Andrew White was one of the early settlers of Danby, Vermont, coming thither from Nine Partners and settling at the borough where the Widow Bradley lately lived. Late in life he removed to Peru, New York. He married Amy Palmer. Children: Edward, mentioned below; Peter, William, Nehemiah, Reuben (born about 1752, died at Collins, N.Y. aged seventy-two; married Deborah Wilbur, of Danbury)., Oliver, Palmer, Benjamin, Elizabeth, Rachel, Catherine and Mary.
(II) Edward, son of Andrew White, was born 1740-50 at Nine Partners, perhaps; married Annie _____; a minister of the Society of Friends. They settled in Peru, New York.
(III) Jacob, son of Edward White, was born at Danby, Feb. 18, 1788, died at Peru, Aug. 22, 1844. He married Sallie Chandler, born at Keene, New Hampshire, 1791, died Nov. 24, 1869, in Chateaugay, New York (see Chandler VI).
(IV) Jehiel B., son of Jacob White, was born at Peru, Oct. 30, 1826, died Sept. 13, 1908; married Abigail Arnold, born at Schuyer Falls, New York, May 8, 1838, died Oct. 17, 1899, daughter of Stuckley and Lavinia (Lobdell) Arnold. Their daughter, Mary L. White, married April 25. 1877, Hiram Everest Heyworth (see Heyworth, III).
The White family of New England was both distinguished and numerous. William White came in the "Mayflower" with his wife Anna or Susanna Fuller, whom he married in Leyden, and a son Resolved. He was one of the leaders of the Pilgrim Company, and a man of education. His name appears as the sixth signer of the historic "Compact." There is still preserved by his descendants the ancient "Breeches Bible" printed in London in 1588; so called from the covering of fig leaves made by Eve after "the fall," being printed "breeches" instead of "apron."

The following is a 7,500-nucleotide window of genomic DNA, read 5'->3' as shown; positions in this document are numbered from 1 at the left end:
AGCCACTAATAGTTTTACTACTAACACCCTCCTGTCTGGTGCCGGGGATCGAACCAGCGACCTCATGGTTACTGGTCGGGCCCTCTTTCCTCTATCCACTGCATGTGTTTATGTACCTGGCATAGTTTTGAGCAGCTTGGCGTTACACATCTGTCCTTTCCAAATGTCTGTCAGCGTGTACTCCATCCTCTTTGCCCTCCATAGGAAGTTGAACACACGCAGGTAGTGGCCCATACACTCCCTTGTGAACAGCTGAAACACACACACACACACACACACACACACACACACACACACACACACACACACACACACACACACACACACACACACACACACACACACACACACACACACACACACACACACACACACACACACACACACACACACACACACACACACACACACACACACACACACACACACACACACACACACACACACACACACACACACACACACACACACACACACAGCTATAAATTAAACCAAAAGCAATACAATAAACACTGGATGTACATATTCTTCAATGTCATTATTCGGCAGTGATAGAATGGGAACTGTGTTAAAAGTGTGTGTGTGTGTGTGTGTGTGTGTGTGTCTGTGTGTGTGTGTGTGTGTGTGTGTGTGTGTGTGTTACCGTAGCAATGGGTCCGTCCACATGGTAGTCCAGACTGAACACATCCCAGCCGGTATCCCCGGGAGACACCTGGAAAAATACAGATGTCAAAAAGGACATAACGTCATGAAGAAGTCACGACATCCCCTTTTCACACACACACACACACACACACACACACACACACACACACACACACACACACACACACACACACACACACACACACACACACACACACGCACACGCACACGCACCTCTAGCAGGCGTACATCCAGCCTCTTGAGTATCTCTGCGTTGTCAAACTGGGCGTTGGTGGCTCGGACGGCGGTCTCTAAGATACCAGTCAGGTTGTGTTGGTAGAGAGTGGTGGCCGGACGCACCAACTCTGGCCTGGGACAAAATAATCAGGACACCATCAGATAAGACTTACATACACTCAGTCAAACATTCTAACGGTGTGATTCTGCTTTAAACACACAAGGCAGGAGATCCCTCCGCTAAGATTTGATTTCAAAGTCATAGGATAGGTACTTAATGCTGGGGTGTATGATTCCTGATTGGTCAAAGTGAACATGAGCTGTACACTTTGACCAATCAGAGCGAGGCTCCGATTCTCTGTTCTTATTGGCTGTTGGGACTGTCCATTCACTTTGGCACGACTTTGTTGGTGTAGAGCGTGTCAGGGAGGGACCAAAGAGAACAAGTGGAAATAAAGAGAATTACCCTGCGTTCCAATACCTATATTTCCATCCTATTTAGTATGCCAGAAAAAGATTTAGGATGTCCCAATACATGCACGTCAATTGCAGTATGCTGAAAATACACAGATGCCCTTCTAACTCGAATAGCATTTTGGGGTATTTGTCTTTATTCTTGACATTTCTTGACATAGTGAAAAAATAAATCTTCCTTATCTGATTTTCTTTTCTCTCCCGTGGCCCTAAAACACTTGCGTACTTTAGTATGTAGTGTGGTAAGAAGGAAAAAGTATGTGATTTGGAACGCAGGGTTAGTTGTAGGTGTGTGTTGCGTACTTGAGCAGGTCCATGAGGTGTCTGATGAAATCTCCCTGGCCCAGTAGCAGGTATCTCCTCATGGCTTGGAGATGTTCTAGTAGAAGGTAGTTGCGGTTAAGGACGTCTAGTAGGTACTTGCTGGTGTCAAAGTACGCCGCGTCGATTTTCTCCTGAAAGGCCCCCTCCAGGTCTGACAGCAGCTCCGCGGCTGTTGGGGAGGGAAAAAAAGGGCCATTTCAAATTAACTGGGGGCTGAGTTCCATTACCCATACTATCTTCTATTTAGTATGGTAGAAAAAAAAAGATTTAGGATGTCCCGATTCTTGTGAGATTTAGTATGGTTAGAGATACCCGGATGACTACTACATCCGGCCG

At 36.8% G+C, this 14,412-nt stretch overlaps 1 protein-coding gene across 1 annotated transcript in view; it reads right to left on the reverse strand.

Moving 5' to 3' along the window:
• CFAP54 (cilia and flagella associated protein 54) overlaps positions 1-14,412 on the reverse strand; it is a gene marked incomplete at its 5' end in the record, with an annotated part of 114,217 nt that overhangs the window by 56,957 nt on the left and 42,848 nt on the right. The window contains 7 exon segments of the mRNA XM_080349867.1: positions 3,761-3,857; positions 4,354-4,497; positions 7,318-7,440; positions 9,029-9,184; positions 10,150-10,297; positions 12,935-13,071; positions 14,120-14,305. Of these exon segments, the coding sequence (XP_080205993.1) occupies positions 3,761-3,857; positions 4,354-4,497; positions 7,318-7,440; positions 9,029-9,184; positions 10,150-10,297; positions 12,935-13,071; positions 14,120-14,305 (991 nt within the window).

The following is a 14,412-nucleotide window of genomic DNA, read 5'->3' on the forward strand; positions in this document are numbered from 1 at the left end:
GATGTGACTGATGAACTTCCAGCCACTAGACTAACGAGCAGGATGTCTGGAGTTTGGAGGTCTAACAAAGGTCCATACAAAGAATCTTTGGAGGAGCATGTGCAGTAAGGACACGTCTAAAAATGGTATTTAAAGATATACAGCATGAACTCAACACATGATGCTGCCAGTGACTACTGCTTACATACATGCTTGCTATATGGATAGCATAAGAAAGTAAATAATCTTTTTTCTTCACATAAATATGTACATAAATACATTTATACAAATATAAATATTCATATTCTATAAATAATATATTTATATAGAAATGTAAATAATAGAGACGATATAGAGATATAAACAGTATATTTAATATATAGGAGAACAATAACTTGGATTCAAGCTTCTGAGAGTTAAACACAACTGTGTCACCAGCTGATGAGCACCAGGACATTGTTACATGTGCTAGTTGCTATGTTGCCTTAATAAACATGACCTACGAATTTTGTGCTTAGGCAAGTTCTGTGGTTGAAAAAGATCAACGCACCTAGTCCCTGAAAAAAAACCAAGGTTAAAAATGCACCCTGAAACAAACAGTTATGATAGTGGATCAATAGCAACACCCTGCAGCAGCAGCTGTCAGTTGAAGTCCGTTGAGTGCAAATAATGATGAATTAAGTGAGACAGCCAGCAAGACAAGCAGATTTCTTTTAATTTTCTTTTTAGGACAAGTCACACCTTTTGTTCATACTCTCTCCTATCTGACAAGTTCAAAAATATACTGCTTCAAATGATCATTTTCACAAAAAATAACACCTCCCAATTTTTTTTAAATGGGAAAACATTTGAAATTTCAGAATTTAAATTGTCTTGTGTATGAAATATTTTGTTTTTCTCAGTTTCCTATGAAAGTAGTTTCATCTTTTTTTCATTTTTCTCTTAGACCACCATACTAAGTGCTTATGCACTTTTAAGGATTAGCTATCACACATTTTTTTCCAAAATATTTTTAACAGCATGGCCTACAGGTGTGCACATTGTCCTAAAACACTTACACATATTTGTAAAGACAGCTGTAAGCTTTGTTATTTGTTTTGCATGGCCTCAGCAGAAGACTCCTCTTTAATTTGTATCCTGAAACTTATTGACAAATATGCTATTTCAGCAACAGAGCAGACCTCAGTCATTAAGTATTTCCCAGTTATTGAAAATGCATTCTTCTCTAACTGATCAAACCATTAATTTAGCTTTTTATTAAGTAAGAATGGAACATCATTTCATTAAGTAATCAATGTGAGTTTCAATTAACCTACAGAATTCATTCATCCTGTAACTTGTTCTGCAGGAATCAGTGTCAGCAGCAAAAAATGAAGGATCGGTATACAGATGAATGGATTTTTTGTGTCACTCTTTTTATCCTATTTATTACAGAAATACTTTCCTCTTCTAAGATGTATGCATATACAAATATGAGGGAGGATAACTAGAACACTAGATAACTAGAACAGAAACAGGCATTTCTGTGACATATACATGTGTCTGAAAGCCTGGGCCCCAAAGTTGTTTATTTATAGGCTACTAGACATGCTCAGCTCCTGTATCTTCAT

Another William White was an early settler of Ipswich in 1653; said to have been born in county Norfolk, England, in 1610. There were many of the name among the early settlers, and being a prolific family soon spread to all of the New England colonies.
The branch now resides in Lewis county, New York, of whom we write, descend from the Connecticut family. The first of his line to settle in New York state was Benjamin, of Litchfield, Conn. He made settlement at Fairfield, Herkimer county, N.Y., where he died.
He married Sally Franklin, in Conn., and had issue.
(II) Harlow, son of Benjamin and Sally (Franklin) White, born in Litchfield, Conn. He was two years of age when his parents removed to Herkimer county, N.Y. He had a common school education and by occupation was a farmer. He was a Whig in politics until the formation of the Republican party, when he joined with that organization. He was a lifelong Methodist; his membership in that church covering a period of forty-five years.
In 1832 he removed to Leyden, Lewis county, N.Y. He married, Jan. 12, 1832, Levina, born in Leyden, N.Y., Aug. 15, 1812, daughter of Parsons and Lois (Whitmore) Talcott. Parsons Talcott was born in Conn., 1780; killed by a falling ree in Lewis county, N.Y., 1849.